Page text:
Whether Police Can Strip Search you for Drugs

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If you are facing criminal charges where the police entered your house because of a strip search you will need a Colorado Criminal Lawyer to argue that the officer did not have reasonable suspicion to conduct the search.  If you can establish that the police officer did not have reasonable suspicion to conduct the search, then the police action should be found to be unconstitutional.  You should talk to a Colorado Criminal Defense Attorney to help you make these arguments.

The reasoning behind your argument comes from the case of People v. King (COA No. 08CA1123) which deals with the requirements that must be met before a police officer can strip search you.

What happened in This Case:

Police entered a hotel room and found no drugs.  They found drug paraphernalia and began looking for drugs.  After finding no drugs, they required the defendant to strip and searched his body.  They found drugs in him.

The Legal Issue that the Court had to Decide:

In that case, the question that the court had to decide was whether a strip search is allowed when the police officers do not have a reason to believe that contraband was on the person.

The Decision of the Court Regarding the Law:

In this case, the court found that the police action was unconstitutional.  In this situation, the police cannot strip search a person and, if they do, any evidence that is found will not be allowed to come into court.  For an officer to be allowed to strip search a person, he must have Reasonable suspicion that the person has drugs in him, prior to conducting the search.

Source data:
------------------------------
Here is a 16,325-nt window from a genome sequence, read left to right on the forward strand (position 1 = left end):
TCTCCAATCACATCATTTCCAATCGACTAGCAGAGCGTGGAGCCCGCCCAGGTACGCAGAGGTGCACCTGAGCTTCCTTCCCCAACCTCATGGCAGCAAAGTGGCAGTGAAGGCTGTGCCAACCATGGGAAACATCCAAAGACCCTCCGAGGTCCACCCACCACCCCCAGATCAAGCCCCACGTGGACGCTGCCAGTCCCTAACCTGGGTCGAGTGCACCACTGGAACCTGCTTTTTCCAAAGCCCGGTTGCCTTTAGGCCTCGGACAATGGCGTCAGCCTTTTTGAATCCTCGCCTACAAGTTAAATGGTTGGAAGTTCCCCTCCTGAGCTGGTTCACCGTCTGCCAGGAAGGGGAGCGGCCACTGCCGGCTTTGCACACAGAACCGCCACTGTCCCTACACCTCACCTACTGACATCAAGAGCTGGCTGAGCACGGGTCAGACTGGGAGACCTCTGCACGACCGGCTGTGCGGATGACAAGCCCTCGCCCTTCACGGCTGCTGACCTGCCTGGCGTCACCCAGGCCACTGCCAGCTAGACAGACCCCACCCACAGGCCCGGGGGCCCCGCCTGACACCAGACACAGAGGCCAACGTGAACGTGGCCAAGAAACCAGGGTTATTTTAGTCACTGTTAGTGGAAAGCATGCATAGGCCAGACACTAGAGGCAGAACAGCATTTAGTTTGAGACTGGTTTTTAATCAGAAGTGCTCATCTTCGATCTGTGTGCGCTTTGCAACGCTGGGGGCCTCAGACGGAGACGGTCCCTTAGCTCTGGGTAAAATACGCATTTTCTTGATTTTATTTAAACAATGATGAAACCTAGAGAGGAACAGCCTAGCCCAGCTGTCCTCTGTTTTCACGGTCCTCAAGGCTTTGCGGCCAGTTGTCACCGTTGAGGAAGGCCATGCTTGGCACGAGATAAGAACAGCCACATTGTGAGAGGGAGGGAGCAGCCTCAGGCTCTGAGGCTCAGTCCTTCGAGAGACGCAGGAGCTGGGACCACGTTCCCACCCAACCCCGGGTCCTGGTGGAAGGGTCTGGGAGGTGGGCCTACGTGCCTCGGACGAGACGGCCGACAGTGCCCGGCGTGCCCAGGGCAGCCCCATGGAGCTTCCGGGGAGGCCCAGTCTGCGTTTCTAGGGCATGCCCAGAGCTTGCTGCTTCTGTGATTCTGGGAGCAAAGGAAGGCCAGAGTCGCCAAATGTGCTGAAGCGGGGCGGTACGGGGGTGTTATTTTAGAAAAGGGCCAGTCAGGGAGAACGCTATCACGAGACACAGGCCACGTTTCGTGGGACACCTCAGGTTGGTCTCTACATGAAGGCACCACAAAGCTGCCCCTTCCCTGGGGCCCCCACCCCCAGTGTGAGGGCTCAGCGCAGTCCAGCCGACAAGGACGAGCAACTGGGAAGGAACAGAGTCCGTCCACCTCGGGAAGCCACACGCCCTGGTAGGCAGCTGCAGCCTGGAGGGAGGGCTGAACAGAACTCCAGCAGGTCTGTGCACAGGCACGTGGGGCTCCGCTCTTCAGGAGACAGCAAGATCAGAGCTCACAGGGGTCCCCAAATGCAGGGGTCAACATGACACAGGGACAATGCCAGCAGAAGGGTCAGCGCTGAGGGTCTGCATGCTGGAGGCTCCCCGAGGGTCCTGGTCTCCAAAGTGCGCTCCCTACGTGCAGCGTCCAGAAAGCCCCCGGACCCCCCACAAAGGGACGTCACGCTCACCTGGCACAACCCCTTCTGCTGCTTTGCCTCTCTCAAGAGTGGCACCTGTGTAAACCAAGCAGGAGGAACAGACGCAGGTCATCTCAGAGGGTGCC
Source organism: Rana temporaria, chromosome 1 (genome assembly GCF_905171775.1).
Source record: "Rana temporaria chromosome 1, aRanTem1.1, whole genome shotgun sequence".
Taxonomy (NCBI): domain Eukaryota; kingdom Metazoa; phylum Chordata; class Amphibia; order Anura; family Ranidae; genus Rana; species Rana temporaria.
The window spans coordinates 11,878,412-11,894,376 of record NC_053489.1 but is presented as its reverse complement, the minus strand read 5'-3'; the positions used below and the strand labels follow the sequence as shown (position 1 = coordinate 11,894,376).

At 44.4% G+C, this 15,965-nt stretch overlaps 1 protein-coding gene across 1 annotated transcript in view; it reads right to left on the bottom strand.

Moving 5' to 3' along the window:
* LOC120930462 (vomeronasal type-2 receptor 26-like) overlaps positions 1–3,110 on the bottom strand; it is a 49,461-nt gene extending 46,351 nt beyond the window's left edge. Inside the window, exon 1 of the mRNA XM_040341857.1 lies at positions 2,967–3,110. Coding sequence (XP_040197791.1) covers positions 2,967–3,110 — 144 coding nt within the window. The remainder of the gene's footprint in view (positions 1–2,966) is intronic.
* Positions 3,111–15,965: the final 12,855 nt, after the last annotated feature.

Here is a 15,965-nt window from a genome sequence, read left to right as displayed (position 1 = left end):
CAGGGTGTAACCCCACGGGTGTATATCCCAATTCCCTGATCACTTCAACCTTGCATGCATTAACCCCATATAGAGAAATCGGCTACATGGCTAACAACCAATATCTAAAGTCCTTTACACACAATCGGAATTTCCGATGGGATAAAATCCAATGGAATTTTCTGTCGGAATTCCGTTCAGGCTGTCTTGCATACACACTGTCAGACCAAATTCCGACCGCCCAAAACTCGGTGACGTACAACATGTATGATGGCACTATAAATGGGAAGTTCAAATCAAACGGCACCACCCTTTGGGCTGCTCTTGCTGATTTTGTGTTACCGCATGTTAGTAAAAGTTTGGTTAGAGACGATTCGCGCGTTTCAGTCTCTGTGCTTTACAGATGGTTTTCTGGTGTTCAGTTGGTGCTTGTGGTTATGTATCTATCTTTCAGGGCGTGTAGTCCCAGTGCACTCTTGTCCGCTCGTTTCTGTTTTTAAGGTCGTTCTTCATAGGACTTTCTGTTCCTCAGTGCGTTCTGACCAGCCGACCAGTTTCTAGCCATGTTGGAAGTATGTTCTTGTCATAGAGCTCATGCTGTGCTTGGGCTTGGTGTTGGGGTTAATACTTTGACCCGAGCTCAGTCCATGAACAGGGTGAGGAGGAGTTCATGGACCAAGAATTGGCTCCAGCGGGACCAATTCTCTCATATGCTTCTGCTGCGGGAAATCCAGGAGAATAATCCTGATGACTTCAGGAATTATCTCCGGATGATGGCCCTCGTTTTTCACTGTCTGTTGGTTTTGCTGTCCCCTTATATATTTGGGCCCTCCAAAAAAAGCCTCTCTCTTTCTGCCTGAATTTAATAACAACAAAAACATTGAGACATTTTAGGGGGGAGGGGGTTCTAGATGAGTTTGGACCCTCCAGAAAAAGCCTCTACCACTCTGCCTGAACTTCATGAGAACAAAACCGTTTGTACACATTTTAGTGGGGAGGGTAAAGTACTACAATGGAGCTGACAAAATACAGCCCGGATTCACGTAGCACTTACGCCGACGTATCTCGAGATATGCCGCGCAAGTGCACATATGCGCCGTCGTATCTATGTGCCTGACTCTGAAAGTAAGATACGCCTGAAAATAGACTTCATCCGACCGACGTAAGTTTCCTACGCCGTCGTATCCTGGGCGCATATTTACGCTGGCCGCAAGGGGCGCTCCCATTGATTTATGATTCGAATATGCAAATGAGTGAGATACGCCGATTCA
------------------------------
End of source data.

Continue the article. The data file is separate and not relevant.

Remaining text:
How Previous Court Decisions can Affect your Case:

When a court is making decisions in your case, they will look at how other courts have decided similar issues.  As such, if the facts of your case are similar to a case in the past, you can look at the past case to get a good idea of how a court should rule in your case.  If you have questions about whether People v. King applies to your case, you should contact a Colorado Criminal Attorney immediately.

The information in this post is for informational purposes only and should not be construed as legal advice or as the creation of an attorney-client relationship. For legal advice, please contact an Attorney.

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Nathaniel has worked in criminal law on both sides of the aisle spending time working for the prosecution as well as the defense. Most recently Nathaniel has represented individuals in violent felonies and drug cases. Prior to this work, Nathaniel handled DWIs, Domestic Violence Cases, Property Crimes, and White Collar Crimes. On the prosecutorial side, Nathaniel has most notably worked in Bosnia helping to prosecute individuals who committed war crimes and crimes against humanity in the Bosnian War from 1993-1995. In particular, Nathaniel helped in the prosecution of military leaders who arranged for the organized murders and rapes of innocent civilians in various towns in Bosnia. Nathaniel is a graduate of the University of Texas School of Law, Northwestern University, and Phillips Exeter Academy. Google Profile: Nathaniel Baca